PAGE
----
But despite the successes, Carline Moser can testify that it has been extremely tough at times to switch between an academic discourse and one with a more Realpolitik inclination:

“It is a struggle, and those facing it need to be prepared to roll with the punches.”

One example is the reactions to her recruitment by the World Bank. This was at a time when she had gained high regard among gender researchers due to “gender planning”.

“The gender researchers in academia have always been hostile towards the World Bank and I had to withstand scathing criticism when I started working there,” she explains. “At the same time, my qualifications were questioned within the organisation, as I was an anthropologist, not an economist or a technocrat.”

Change from the inside

Moser was attracted by the prospect of trying to understand how to change a practice from the inside instead of criticising it from the outside. This is something which requires pragmatism and the ability to compromise, she establishes. In general, however, Caroline Moser feels that she has managed to maintain an independent researcher perspective over the years – regardless of the assignment. One explanation for this may be her long-term contact with the people the research affects, she suggests:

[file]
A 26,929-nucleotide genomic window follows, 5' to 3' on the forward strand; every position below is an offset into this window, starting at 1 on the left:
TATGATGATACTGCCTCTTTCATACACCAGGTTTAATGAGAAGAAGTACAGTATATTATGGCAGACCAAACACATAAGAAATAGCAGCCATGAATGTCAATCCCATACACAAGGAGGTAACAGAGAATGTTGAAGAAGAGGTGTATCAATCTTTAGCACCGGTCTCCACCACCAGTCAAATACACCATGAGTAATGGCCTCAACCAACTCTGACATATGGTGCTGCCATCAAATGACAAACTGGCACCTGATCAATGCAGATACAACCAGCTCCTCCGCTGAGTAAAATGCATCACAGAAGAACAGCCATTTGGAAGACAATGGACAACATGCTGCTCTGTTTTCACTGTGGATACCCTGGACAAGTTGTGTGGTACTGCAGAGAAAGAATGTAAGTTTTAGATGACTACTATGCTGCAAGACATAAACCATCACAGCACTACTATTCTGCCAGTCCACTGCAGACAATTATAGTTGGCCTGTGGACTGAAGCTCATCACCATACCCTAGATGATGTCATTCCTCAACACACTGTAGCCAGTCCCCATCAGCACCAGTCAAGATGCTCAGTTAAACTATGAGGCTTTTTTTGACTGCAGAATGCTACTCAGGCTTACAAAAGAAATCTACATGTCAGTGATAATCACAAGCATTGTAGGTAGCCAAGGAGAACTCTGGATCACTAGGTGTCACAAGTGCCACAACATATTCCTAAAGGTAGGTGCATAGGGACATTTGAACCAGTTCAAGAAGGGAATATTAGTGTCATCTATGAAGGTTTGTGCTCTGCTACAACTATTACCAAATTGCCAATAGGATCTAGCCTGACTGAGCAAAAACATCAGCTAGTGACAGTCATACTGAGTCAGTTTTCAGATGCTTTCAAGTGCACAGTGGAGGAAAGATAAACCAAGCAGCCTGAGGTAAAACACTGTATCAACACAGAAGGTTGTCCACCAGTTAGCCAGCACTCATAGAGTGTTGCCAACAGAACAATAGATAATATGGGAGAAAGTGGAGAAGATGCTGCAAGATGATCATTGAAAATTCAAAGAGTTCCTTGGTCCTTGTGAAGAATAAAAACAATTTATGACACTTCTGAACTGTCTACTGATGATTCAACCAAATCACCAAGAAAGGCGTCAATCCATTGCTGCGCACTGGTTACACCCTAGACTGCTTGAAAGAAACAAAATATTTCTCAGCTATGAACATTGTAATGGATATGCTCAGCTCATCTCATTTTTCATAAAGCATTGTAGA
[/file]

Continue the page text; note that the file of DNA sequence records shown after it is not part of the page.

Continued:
“As a young anthropologist I stayed in the slums of a community in Guayaquil, the largest city in Ecuador. I created strong friendships and have returned there many times over the years.”

What happened to the people in Guayaquil has greatly influenced her research, she tells us. She began studying the implications of migration for poverty when many of society’s young people chose to move to Barcelona to create a better life for themselves.

Those affected should help define the problem

Spending time among people and listening to them is of central importance to understanding social problems and being able to create sustainable policies, according to Caroline Moser. She is a strong advocate of qualitative methods in policy-related research and involving and training researchers on-site.

“A policy work easily gains a top-down perspective, whilst the method I use – ‘participatory research methodology’ – allows those affected to help define the problem,” she explains. “When I’m investigating a phenomenon I want to be where it’s taking place, so I’ve also lived in slums in both Latin America and Africa.”

Today, Caroline Moser is Professor Emeritus at the Global Urban Research Centre at the University of Manchester. She is also a member of the Committee for Development Research at the Swedish Research Council and believes that development research as a discipline has made it somewhat easier for people who wish to be active in the borderland between research and policymaking. At the same time, she has no illusions:

“Where gender issues are concerned, for example, the gap between the researchers’ discourse and that of the practitioners is larger than ever,” she says. “And it is in no way a clear choice for young researchers to take an interest in how their knowledge can be implemented in policy work.”

Text: Jessica Rydén
Photo: Privat